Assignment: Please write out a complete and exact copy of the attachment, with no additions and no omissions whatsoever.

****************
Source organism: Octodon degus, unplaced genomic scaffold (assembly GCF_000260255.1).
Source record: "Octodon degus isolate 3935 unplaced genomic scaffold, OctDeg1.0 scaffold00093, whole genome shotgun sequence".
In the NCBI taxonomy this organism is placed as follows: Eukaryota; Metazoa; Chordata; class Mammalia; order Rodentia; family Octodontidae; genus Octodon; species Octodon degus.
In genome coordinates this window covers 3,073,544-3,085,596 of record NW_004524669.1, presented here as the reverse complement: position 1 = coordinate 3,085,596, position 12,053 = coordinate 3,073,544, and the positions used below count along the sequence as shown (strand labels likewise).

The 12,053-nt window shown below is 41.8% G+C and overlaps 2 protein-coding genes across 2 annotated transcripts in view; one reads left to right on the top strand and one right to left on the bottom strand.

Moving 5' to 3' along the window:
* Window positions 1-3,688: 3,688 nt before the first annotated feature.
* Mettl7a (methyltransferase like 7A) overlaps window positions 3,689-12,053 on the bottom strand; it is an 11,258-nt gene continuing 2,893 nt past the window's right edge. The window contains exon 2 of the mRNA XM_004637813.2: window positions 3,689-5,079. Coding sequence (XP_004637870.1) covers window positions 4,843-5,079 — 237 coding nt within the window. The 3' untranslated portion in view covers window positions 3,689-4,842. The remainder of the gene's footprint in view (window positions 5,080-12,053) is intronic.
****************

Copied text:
Source organism: Octodon degus, unplaced genomic scaffold (assembly GCF_000260255.1).
Source record: "Octodon degus isolate 3935 unplaced genomic scaffold, OctDeg1.0 scaffold00093, whole genome shotgun sequence".
In the NCBI taxonomy this organism is placed as follows: Eukaryota; Metazoa; Chordata; class Mammalia; order Rodentia; family Octodontidae; genus Octodon; species Octodon degus.
In genome coordinates this window covers 3,073,544-3,085,596 of record NW_004524669.1, presented here as the reverse complement: position 1 = coordinate 3,085,596, position 12,053 = coordinate 3,073,544, and the positions used below count along the sequence as shown (strand labels likewise).

The 12,053-nt window shown below is 41.8% G+C and overlaps 2 protein-coding genes across 2 annotated transcripts in view; one reads left to right on the top strand and one right to left on the bottom strand.

Moving 5' to 3' along the window:
* Window positions 1-3,688: 3,688 nt before the first annotated feature.
* Mettl7a (methyltransferase like 7A) overlaps window positions 3,689-12,053 on the bottom strand; it is an 11,258-nt gene continuing 2,893 nt past the window's right edge. The window contains exon 2 of the mRNA XM_004637813.2: window positions 3,689-5,079. Coding sequence (XP_004637870.1) covers window positions 4,843-5,079 — 237 coding nt within the window. The 3' untranslated portion in view covers window positions 3,689-4,842. The remainder of the gene's footprint in view (window positions 5,080-12,053) is intronic.